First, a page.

Several detainees appeared at the court in a wretched state, confirming what they had told their families between the first and the second hearings. Issa Al Sari appeared in a delirious state, talking to himself and lacking focus. According to witnesses, he might have been under the effects of medication. Ahmed Ghaith Al Suwaidi was also in a miserable condition, much like the first hearing. Throughout the hearing, he kept his head down and remained mute, regularly shaking his head.
He was taken along with Dr Ahmed Al Zaabi, Ahmed Al Nuaimi, Salim Sahoo, and Salim Al Tuniji to a private hearing for close to two hours. This parallel session was only attended by lawyers and prosecutors. The Ministry of Justice, in an official statement, confirmed this "private meeting" with six defendants held "at their request." The prosecutor reportedly tried to convince Al Suwaidi to withdraw his denial of the charges, which he refused to do.
"Whoever believes that this is a state security trial is being mislead. This is purely a human rights issue,"stated Dr. Mohamed Al Roken. He said that the charges he was accused of were strictly related to his activities as a human rights lawyer.
A few days before the second hearing, following more than one year of detention for some, the detainees were transferred to regular detention centers. Most of them were transferred to Al-Razeen prison; six defendants, including prominent human rights defenders Dr. Mohamed Al Roken and Dr. Al Mansoori, to Al Wathba prison.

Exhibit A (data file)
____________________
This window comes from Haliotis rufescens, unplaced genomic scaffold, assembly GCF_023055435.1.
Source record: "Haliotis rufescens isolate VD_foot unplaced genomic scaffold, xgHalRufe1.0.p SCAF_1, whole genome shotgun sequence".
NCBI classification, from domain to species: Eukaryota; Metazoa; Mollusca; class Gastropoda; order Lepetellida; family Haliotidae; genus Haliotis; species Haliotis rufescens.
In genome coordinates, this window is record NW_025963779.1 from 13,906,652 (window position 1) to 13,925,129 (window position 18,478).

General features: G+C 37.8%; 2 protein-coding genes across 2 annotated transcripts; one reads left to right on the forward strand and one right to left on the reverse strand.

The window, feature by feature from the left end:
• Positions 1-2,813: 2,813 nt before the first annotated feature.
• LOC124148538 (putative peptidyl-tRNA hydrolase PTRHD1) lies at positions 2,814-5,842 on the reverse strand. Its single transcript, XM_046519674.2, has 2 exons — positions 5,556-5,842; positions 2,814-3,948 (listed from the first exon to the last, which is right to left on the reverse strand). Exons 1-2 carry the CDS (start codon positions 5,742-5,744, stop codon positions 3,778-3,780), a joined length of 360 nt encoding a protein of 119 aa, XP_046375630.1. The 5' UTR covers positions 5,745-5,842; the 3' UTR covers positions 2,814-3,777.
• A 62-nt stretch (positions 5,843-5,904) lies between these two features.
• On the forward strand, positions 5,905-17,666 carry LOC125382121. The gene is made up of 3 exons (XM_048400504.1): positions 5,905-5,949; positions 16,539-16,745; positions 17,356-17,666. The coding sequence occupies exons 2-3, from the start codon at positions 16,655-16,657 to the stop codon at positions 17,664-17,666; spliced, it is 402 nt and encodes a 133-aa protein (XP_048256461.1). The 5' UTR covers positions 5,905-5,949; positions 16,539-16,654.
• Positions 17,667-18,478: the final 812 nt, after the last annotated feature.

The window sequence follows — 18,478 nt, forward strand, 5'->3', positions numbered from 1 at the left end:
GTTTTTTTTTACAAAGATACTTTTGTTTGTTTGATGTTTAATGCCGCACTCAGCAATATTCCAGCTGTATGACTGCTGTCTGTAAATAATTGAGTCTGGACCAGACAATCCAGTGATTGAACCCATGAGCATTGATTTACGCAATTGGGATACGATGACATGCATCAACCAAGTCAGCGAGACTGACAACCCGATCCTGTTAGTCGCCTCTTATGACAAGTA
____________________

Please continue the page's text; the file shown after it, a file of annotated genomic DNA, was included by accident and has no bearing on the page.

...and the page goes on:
Only one defendant – Ahmed Al Suwaidi – remains in an unknown location in solitary confinement. Alkarama expresses its extreme concern for his current situation, given that the prosecution`s case relies most heavily on his "confessions," and that he is already under pressure to withdraw the denial he made during the first hearing. He should be immediately be provided medical and psychological treatment, and transferred to a normal prison where his co-defendants are being detained; his visitation rights should be respected. Furthermore, as per domestic and international law, the torture allegations made by the defendants should be investigated by the court, those found responsible sanctioned, and any declarations found to have been made as a result of coercion excluded from the proceedings.
The Emirati constitution bans torture under article 26. According to article 28, the accused must also be protected from moral harm. By ratifying the International Convention against Torture in July last year, the Emirates seemingly demonstrated its will to eliminate torture on its territory. But until now, not much has changed, as demonstrated by this case. A key provision of this convention is the obligation to exclude all declarations made as a result of torture or other cruel, inhumain and degrading treatment or punishment, which we call on the Emirati authorities to respect. They should also allow the defendants access to legal counsel, families, and medical care as required.
Finally, we call on the authorities to ensure the respect of all other domestic and international fair trial norms of all those accused in this case, and to demonstrate its willingness to do so by allowing international monitors to attend future hearings of this trial.